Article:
USDA’s premier situation and outlook report, World Agricultural Supply and Demand Estimates (WASDE), draws together domestic and foreign supply, demand, and trade data for key U.S. commodities and has been published before the opening of major domestic futures markets between the 8th and the 12th day of each month.
According to economic theory, the price of a commodity changes when traders learn new information about its supply-and-demand fundamentals. Consequently, the value of new information to the market can be calculated by the difference in commodity price before and after the report is released.
Based on that principle, ERS researchers tested cotton, soybean, and hard winter wheat futures prices for significant changes immediately following WASDE publication over the 30-year period 1981-2010. The research was complicated by the many factors that can affect commodity futures prices, including unexpected shocks, such as weather events, seasonality effects, and inventory levels.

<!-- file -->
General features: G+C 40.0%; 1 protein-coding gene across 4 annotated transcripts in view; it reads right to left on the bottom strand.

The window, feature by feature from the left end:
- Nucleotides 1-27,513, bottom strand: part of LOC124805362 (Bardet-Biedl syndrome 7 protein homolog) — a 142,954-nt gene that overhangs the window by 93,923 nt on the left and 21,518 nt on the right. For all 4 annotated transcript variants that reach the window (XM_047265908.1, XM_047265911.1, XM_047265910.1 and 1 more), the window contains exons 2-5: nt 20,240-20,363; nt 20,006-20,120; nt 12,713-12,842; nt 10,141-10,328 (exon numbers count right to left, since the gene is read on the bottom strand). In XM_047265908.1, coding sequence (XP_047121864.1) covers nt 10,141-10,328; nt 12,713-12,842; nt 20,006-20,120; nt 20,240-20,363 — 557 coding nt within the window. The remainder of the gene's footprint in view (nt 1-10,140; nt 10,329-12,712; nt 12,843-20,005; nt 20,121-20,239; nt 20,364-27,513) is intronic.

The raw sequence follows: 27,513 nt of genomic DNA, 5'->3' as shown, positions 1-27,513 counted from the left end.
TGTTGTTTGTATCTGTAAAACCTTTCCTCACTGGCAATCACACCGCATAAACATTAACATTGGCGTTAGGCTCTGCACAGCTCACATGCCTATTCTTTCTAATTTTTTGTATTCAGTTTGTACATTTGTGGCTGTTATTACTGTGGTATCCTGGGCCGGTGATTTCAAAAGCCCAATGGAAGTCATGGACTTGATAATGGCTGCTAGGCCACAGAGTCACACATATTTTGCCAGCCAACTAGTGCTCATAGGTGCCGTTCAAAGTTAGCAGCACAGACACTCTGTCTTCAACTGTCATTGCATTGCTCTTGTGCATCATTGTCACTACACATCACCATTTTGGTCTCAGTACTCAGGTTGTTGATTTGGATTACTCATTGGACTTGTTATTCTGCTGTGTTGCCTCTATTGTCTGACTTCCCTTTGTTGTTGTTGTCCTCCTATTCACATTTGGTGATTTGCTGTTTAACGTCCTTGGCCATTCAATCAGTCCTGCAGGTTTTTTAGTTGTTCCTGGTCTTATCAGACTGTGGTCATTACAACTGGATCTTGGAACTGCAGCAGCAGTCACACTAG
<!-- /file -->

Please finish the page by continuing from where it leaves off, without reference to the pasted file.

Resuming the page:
In addition, futures prices tend to grow more volatile as a futures contract nears expiry. In 2002, for example, commodity futures prices clearly spiked in certain WASDE publication periods but also experienced significant volatility throughout the year.
This chart is found in the June 2012 issue of Amber Waves magazine.